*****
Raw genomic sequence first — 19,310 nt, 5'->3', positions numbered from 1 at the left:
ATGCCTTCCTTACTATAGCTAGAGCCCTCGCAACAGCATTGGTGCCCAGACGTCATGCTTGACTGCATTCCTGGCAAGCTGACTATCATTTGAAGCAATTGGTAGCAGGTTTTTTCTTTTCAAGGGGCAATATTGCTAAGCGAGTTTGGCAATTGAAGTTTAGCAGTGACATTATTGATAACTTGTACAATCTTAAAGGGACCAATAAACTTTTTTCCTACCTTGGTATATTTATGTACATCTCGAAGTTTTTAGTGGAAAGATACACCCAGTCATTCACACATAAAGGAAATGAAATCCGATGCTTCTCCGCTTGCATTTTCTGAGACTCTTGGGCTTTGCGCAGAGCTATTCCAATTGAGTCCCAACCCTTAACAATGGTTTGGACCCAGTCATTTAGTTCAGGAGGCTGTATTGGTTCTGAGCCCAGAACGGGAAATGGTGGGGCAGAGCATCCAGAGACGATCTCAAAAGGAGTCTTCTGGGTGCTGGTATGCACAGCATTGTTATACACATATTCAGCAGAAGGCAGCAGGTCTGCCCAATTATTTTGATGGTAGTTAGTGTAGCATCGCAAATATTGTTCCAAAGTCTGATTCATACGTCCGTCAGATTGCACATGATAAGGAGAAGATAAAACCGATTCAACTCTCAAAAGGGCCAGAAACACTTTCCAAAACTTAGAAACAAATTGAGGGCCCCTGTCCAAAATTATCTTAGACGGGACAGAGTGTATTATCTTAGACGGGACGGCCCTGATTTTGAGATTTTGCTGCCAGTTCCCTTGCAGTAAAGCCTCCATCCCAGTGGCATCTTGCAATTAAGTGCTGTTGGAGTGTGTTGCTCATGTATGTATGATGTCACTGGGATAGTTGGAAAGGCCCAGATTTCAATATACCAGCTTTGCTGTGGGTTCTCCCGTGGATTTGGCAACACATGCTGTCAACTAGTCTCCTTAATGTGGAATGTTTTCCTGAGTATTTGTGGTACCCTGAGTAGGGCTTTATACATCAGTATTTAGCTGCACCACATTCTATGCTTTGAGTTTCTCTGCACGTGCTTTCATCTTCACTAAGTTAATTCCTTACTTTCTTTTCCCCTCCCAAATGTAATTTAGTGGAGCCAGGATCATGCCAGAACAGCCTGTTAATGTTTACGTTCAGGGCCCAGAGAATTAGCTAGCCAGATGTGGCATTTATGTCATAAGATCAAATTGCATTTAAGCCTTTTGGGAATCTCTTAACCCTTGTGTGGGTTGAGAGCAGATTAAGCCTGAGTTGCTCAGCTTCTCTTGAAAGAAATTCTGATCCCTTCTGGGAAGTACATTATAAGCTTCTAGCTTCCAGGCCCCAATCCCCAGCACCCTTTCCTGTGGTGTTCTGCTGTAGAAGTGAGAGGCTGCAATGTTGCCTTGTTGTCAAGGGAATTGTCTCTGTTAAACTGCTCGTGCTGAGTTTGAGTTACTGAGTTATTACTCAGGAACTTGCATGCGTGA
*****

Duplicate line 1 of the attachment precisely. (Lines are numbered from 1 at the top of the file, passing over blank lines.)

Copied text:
Raw genomic sequence first — 19,310 nt, 5'->3', positions numbered from 1 at the left: